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What are the grounds for initiating a divorce in Illinois?

On Behalf of | Mar 27, 2024 | Divorce |

Divorce is an option for those in unhealthy or dysfunctional marriages across the United States. However, the rules that apply during a divorce are different in every state, which can lead to a lot of confusion as people begin looking into divorcing a spouse.

The basis for divorce and the rules that govern divorce proceedings are slightly different in Illinois than they are in Wisconsin, Indiana or Michigan. People may therefore have a hard time knowing what to expect when they begin considering divorce. For example, someone hoping to divorce their spouse may feel uncertain about whether they have grounds to initiate divorce proceedings.

Illinois only allows no-fault divorces

Traditionally, the spouse filing for divorce often had to provide a reason or grounds for seeking to dissolve the marital union. Fault-based grounds for divorce required that one spouse proved infidelity, abuse or other circumstances that made the marital relationship unsustainable. The other spouse had an opportunity to defend against those allegations, and the divorce proceedings could very easily become messy. Someone who filed for divorce could end up forced to remain in a marriage because they did not have adequate evidence of the issues plaguing their marriage.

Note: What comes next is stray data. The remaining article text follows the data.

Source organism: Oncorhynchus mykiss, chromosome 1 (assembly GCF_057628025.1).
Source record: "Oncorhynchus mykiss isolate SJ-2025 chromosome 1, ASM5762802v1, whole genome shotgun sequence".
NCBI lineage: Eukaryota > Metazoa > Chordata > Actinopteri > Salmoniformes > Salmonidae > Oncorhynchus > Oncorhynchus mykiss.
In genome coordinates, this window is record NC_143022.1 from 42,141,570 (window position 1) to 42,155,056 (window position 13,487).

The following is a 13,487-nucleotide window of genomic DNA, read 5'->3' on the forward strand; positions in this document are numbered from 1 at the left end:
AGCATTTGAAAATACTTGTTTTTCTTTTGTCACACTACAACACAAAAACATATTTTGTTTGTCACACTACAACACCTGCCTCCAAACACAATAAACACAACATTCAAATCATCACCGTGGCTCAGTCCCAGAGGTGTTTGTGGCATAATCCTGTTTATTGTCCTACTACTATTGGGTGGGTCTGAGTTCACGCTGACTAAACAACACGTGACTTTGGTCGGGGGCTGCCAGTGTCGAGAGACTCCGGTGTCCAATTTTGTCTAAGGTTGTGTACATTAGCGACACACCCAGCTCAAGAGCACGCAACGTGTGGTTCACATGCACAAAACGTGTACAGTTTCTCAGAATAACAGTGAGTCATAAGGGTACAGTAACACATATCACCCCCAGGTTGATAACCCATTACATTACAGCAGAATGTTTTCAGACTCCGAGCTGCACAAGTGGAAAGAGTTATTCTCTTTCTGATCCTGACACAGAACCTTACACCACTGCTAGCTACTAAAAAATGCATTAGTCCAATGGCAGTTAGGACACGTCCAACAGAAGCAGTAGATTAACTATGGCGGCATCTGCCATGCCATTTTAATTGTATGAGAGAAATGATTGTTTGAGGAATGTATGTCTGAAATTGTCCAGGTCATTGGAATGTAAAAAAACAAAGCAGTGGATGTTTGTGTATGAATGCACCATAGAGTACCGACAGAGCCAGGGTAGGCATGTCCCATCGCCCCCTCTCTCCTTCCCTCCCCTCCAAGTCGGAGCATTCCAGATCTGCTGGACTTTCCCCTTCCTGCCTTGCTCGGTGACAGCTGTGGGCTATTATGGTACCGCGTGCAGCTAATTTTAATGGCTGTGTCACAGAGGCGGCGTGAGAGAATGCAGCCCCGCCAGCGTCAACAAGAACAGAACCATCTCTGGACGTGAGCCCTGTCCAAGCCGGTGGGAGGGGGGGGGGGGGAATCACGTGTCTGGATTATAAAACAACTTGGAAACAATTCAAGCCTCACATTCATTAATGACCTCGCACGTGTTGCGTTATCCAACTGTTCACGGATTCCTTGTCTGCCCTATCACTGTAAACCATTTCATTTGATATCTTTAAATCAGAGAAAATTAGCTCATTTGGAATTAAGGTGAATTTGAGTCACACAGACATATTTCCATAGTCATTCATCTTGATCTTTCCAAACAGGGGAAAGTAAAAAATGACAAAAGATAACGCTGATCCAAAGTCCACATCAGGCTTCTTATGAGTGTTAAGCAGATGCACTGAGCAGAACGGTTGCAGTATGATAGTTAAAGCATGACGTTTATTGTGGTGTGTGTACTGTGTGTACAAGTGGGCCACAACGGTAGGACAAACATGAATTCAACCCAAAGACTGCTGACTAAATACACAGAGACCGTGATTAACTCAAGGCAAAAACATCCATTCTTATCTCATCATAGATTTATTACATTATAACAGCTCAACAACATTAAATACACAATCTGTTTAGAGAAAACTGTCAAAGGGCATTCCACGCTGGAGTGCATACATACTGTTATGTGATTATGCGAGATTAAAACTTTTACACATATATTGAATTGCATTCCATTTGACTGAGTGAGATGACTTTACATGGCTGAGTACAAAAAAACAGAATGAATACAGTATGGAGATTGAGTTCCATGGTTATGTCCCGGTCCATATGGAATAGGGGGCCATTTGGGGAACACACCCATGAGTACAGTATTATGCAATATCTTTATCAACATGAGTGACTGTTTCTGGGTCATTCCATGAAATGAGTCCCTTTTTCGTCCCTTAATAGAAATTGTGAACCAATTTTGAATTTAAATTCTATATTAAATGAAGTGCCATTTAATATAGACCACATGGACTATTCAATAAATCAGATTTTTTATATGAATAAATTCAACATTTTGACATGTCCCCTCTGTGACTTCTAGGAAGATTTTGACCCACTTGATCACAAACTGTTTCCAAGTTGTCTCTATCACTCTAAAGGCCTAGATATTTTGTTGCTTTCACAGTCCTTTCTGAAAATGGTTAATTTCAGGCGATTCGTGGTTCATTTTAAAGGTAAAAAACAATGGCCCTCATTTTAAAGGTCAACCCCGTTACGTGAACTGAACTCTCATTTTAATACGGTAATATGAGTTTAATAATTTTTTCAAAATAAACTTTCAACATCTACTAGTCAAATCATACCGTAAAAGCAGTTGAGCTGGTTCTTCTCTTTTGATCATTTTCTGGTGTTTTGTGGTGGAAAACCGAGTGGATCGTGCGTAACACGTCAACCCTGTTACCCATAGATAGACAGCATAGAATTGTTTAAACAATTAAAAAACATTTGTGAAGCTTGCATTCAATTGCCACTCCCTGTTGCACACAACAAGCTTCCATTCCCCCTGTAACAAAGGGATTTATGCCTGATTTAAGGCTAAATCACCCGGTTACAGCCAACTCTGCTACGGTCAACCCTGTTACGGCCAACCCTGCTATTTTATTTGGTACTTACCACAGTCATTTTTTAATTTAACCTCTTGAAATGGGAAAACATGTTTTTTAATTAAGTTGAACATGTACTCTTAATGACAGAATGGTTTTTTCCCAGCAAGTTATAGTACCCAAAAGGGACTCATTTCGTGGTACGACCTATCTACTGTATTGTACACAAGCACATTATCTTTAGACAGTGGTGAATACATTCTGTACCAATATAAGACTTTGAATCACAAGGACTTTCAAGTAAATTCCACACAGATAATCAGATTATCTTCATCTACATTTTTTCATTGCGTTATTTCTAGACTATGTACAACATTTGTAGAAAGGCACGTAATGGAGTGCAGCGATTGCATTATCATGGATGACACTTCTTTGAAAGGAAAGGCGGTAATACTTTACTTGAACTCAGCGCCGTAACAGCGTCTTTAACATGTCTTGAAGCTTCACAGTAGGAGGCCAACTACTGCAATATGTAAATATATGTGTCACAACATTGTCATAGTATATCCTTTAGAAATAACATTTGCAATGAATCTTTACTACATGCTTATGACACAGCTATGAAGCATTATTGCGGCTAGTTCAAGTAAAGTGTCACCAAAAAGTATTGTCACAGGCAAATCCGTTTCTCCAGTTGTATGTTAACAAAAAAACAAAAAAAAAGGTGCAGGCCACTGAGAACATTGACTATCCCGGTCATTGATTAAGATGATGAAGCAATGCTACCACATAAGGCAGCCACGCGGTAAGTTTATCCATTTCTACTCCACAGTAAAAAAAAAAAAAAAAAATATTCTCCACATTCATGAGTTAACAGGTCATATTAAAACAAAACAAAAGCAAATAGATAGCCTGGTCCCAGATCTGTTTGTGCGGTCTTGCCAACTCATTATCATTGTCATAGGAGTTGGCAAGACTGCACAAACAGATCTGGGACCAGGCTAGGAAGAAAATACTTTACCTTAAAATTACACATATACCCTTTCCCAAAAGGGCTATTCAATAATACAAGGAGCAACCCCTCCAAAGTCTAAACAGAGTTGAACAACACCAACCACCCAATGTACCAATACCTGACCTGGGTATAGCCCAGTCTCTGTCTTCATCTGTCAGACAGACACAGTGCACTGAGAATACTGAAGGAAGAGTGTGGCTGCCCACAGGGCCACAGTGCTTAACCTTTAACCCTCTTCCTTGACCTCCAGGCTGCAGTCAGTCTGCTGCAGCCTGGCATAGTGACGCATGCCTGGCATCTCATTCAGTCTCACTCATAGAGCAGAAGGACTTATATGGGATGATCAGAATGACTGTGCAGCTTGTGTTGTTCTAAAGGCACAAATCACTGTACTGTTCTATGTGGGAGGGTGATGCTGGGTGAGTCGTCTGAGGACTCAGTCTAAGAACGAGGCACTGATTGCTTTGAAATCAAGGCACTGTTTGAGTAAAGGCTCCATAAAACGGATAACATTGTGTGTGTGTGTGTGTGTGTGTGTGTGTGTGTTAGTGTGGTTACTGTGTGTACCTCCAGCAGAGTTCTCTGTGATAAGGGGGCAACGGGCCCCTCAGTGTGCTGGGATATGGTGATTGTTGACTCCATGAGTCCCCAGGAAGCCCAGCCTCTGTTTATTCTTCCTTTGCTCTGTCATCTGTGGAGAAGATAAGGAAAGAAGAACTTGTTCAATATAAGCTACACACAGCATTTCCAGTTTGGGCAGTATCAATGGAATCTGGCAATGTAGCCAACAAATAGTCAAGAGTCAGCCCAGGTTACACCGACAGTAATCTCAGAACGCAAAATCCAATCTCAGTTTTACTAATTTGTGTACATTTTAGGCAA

Illinois has done away with fault-based grounds for divorce. Spouses can only pursue no-fault divorces. The only justification needed for divorce is a claim of irreconcilable differences. One spouse simply needs to assert in court that the relationship is unsalvageable to qualify for a no-fault divorce. The courts can then divide marital property and parental rights in accordance with State statutes. The misconduct of either party has minimal bearing on the outcome of no-fault divorces in most cases. However, the upside is that one spouse cannot unilaterally prevent a divorce sought by the other.

While misconduct typically has little or no bearing on Illinois divorce proceedings, certain types of financial misconduct could affect property division. Spouses preparing for divorce may need to gather and review financial records carefully to obtain the best outcome possible. Understanding the requirements for a divorce in Illinois may help people who are ready to move on from an unsatisfying marriage.


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